Jerald Bolen

After his death on Jan. 8, 2023, retired professor Jerald Bolen is remembered as a grateful person, passionate about everything in his life from his music to his family.

Bolen was a percussion instructor at SIUE until his retirement in 2010, but he also taught at SWIC and at the high school level. John Korak, a trumpet instructor, said he first met Bolen in 1995 after starting at SIUE.

“Over the years together, performing concerts or talking about music in general … that’s kind of how our relationship started and how it deepened over the years,” Korak said. “I consider him a very good friend.”

Rick Haydon, professor emeritus with SIUE, said he first met Bolen through a mutual friend while Bolen was working on his master’s thesis. Haydon said that, as his friendship with Bolen grew, the two would collaborate on several musical projects.

“Jerry actually did a book and had these instructional tapes that went with it for teaching drummers and percussionists,” Haydon said. “I had a mini-studio with drum machines and synthesizers, and we sequenced a bunch of the lesson plan out of the book, and then I recorded him playing percussion and drums as examples for the book.”

Haydon said Bolen was always one to try new things with new technology, especially in the musical realm. Haydon said the instructional tapes he and Bolen recorded went on to be used by many of the late professor’s students.

“This was the ‘80s, and … Jerry was always really good about being on the cutting-edge and wanting to try out new stuff,” Haydon said. “I don’t know that anybody had done it then … when we did it, but now it’s everywhere. It’s all over the internet.”

Haydon also said Bolen had a special fascination with South American music, even traveling there and participating in samba festivals.

“He actually traveled to South America several times, just to study samba and bossa nova,” Haydon said. “He also had an extensive collection of South American instruments, like drums, shakers, [and] all the other percussion instruments of South America. I would consider him an authority on that stuff.” He’d went down and actually became part of the samba festivals.”

Stephen Bolen, Jerald Bolen’s son, said his fascination with South American music was sparked by his time with the 5th Army band during the Vietnam War. Jerald Bolen grew up in Staunton, Illinois, and enlisted to join the Army band.

“He ended up spending Vietnam in Central America, particularly around Panama, playing a lot of state-sponsored tours of U.S. embassies in South America,” Stephen Bolen said. “So he’s always had a draw for Latin American percussion and Afro-Cuban percussion especially. He was fortunate enough to go to Cuba and Brazil to take part in that rich percussive history.”

Stephen Bolen said that, though his father never presented himself as a veteran, his time in the Army band left a lasting impression on him for the rest of his life. Later on, Jerald Bolen would take opportunities to go to Latin America to revisit the music he loved.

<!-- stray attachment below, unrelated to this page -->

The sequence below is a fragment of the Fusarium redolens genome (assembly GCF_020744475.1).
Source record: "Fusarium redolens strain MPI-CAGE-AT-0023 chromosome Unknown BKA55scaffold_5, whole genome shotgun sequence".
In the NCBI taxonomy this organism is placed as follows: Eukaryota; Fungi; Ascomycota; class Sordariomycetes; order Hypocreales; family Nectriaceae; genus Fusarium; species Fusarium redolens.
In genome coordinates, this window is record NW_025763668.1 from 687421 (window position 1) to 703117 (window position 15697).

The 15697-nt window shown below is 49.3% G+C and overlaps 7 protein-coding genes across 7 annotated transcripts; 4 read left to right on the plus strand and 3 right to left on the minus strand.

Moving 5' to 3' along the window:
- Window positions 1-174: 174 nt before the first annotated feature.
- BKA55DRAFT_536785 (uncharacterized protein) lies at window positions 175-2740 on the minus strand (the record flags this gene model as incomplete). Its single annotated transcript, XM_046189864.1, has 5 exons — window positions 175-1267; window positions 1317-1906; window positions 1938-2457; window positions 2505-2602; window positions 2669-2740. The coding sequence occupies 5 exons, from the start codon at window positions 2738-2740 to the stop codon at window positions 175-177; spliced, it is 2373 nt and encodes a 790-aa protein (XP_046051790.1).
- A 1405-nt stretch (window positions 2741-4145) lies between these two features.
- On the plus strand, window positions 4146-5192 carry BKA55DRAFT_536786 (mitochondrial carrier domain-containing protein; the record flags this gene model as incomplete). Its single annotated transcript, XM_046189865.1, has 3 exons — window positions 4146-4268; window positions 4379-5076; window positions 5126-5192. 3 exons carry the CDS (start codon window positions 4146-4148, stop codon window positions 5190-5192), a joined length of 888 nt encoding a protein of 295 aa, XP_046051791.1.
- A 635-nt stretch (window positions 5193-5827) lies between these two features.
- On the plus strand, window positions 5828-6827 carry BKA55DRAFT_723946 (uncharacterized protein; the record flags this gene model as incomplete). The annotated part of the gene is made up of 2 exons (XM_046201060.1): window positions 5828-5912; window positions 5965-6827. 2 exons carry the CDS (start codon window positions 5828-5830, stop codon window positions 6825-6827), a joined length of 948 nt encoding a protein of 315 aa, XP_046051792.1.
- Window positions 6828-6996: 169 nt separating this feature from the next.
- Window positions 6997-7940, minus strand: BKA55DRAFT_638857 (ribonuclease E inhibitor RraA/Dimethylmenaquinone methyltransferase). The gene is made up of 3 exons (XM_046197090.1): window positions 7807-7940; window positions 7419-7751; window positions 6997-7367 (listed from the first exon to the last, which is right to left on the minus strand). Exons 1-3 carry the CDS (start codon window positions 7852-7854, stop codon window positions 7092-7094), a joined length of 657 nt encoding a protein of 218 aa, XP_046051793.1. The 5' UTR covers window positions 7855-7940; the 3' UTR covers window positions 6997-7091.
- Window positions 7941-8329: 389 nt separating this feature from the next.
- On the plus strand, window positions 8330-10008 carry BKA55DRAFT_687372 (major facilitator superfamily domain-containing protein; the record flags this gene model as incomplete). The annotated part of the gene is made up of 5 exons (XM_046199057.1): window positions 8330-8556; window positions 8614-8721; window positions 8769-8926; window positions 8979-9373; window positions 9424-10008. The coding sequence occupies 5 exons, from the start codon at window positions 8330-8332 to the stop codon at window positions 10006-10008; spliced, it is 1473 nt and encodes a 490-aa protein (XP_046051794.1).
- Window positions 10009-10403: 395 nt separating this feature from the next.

“He got to go to Cuba on an SIUE tour, I believe, and got to explore Afro-Cuban percussion,” Stephen Bolen said. “He did a sabbatical one year, when he was teaching at SWIC in Belleville, down to Brazil where he got to participate in Carnaval, so that was a tremendous opportunity for him to go back to his roots.”

Korak said his friendship with Jerald Bolen eventually grew to incorporate much of the Bolen family, including Stephen and Jerald’s wife, Sue. Korak said his musical relationship with Jerald Bolen complemented their personal friendship.

“Those relationships you have in music are apart from the relationship you have with the person, and those two can strengthen one another,” Korak said. “The more you get to know somebody musically, in many ways, the more you get to know them as a person too.”

Even outside of music, Jerald Bolen was remembered as a very encouraging and supportive person. No matter a person’s talent, whether or not it was music-related, Stephen Bolen said his father would always encourage them.

“As somebody who made music his life, he would talk a lot about how talented everyone was that he got to work with, and talents wouldn’t always necessarily be displayed musically,” Stephen Bolen said. “If it was music, that’s great, if it’s not he’d be there to listen and offer advice.”

Korak agreed with this sentiment and said Jerald Bolen’s passion for music extended into an overall love of life.

“For Jerry, it’s just the grace he showed as a human being,” Korak said. “He was grateful to be in music, he appreciated everything that music offered him in his life, he never took anything for granted, he was very passionate about it, he was always smiling, because he loved what he did, and he was able to share that passion and love with other people in a way that really benefited them.”

Korak summarized his thoughts on his late friend and colleague, saying he never had a bad thing to say about anybody.

“He always looked for the best in people,” Korak said. “He was a tremendous man, and a fine example for any of us to model our lives after.”

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